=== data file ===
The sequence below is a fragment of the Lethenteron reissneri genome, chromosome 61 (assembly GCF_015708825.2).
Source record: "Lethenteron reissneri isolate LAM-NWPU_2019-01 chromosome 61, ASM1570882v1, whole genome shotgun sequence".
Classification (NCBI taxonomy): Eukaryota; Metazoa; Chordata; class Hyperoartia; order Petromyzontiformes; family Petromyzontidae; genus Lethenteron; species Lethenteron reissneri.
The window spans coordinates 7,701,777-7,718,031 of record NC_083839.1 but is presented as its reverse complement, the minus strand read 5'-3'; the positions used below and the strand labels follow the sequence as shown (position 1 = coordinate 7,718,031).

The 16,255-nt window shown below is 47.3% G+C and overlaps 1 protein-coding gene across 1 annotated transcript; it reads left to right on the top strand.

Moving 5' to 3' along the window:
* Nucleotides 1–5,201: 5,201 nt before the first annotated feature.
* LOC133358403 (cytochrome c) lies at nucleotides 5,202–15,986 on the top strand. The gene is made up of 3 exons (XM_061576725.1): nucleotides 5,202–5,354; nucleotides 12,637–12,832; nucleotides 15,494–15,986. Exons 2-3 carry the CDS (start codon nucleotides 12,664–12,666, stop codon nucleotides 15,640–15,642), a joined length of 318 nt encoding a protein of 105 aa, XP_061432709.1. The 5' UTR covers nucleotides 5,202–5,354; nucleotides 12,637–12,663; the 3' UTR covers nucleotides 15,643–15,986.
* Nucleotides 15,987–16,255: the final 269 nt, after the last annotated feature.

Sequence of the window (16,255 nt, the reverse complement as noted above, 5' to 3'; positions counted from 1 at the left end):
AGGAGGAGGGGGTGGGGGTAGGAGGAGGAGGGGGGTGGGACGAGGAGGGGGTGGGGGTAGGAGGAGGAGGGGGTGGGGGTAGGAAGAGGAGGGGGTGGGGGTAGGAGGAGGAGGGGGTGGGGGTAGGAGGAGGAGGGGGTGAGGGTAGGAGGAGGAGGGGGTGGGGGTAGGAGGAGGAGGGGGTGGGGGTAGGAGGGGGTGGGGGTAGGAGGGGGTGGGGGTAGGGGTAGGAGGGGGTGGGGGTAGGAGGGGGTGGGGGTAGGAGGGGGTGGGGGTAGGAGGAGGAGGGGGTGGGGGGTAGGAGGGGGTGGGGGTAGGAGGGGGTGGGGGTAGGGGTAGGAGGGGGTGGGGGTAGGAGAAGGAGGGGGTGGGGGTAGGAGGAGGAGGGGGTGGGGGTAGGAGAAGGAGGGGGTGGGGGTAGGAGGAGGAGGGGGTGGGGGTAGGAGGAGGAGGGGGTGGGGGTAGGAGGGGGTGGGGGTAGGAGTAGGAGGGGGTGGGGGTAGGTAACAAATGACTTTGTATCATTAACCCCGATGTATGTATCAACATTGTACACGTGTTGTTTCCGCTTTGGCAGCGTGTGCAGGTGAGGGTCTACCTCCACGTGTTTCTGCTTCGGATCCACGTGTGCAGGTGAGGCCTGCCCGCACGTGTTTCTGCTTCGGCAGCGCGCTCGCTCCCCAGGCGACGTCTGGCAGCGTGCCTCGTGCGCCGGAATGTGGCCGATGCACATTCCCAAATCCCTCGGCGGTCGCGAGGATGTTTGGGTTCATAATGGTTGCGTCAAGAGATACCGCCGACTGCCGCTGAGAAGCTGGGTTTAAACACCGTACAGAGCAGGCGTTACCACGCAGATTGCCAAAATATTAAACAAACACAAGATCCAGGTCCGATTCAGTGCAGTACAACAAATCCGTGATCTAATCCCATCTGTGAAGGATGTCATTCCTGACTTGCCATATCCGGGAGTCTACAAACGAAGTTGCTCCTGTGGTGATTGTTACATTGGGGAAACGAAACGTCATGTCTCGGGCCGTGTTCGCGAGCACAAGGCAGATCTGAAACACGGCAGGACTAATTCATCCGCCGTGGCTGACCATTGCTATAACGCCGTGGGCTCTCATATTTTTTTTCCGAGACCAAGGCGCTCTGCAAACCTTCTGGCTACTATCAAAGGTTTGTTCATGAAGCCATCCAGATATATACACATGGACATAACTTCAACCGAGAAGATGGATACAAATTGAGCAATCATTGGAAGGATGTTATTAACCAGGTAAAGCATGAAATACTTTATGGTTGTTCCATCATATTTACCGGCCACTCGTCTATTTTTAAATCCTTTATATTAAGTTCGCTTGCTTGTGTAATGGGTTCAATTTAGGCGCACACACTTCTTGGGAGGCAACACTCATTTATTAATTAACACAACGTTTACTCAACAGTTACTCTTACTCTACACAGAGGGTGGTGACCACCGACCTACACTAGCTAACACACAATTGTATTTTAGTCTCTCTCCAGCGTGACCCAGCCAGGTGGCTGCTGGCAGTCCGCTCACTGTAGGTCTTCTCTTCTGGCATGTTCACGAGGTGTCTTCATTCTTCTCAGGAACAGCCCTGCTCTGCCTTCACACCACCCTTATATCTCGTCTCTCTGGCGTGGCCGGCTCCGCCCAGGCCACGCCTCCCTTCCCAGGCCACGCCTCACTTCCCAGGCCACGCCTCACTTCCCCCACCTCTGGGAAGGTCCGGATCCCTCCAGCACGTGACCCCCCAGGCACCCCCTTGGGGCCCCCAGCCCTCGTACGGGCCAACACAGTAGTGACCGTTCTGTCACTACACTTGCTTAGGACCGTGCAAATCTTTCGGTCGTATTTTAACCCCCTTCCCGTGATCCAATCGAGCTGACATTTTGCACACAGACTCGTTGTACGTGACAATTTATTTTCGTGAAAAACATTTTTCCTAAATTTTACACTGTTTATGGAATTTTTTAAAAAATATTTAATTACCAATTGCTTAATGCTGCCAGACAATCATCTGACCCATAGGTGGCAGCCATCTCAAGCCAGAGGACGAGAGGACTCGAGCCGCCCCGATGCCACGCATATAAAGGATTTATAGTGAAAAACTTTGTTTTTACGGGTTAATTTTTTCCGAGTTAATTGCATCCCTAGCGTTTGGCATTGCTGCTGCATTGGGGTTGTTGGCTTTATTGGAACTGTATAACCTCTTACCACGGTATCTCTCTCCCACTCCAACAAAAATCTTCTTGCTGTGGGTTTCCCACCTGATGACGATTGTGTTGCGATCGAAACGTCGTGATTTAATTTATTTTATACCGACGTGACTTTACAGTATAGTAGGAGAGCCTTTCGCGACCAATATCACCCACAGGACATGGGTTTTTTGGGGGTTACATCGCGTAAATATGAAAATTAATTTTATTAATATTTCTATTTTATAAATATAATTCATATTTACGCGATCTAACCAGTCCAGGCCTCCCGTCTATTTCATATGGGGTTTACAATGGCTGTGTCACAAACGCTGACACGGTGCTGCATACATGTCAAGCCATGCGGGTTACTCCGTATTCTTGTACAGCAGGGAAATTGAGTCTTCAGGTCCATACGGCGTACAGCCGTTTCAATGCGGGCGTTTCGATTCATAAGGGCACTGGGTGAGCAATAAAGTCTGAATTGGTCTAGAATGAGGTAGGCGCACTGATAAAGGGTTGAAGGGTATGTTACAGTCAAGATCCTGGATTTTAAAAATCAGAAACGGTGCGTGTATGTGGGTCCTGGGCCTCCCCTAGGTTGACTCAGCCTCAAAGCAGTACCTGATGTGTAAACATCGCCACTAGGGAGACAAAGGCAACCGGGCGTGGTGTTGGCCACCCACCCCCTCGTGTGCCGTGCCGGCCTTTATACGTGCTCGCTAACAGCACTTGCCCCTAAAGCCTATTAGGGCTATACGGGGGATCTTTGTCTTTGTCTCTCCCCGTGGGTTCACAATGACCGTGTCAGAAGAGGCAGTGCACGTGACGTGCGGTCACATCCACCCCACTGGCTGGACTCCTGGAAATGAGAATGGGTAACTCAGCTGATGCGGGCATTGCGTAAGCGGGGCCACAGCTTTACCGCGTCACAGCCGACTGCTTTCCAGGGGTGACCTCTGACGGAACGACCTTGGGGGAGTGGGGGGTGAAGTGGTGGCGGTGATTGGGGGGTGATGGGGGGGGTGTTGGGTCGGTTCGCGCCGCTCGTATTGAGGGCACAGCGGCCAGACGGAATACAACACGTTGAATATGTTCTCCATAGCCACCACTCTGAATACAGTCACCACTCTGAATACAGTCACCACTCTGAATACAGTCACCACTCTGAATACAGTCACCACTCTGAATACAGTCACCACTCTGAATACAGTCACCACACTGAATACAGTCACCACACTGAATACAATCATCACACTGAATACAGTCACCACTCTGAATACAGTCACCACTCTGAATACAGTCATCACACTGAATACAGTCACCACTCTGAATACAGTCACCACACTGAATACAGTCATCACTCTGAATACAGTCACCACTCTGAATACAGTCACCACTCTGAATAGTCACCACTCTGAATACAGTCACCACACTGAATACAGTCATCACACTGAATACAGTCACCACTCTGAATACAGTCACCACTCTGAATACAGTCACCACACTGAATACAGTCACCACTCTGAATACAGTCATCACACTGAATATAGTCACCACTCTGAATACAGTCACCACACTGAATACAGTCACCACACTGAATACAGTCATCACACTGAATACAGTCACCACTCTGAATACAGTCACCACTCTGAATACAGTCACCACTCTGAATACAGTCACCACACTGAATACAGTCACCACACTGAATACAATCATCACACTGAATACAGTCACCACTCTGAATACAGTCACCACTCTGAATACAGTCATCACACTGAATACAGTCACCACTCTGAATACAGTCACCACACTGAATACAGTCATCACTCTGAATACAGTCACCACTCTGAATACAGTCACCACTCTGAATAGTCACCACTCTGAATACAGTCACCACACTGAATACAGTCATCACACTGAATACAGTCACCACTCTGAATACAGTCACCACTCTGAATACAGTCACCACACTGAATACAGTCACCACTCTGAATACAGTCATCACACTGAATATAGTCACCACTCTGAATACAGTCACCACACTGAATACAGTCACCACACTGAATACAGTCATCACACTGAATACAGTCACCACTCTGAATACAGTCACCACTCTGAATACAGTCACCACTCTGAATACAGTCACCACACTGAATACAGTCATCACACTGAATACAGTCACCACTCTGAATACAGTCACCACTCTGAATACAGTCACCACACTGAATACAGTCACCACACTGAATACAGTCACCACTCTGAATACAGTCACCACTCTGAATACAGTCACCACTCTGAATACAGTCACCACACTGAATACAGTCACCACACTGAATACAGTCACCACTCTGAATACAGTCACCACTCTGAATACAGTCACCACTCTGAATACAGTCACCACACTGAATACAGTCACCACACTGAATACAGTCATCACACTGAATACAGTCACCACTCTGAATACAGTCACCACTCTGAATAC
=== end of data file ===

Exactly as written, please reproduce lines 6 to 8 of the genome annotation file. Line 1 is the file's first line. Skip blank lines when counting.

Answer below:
Moving 5' to 3' along the window:
* Nucleotides 1–5,201: 5,201 nt before the first annotated feature.
* LOC133358403 (cytochrome c) lies at nucleotides 5,202–15,986 on the top strand. The gene is made up of 3 exons (XM_061576725.1): nucleotides 5,202–5,354; nucleotides 12,637–12,832; nucleotides 15,494–15,986. Exons 2-3 carry the CDS (start codon nucleotides 12,664–12,666, stop codon nucleotides 15,640–15,642), a joined length of 318 nt encoding a protein of 105 aa, XP_061432709.1. The 5' UTR covers nucleotides 5,202–5,354; nucleotides 12,637–12,663; the 3' UTR covers nucleotides 15,643–15,986.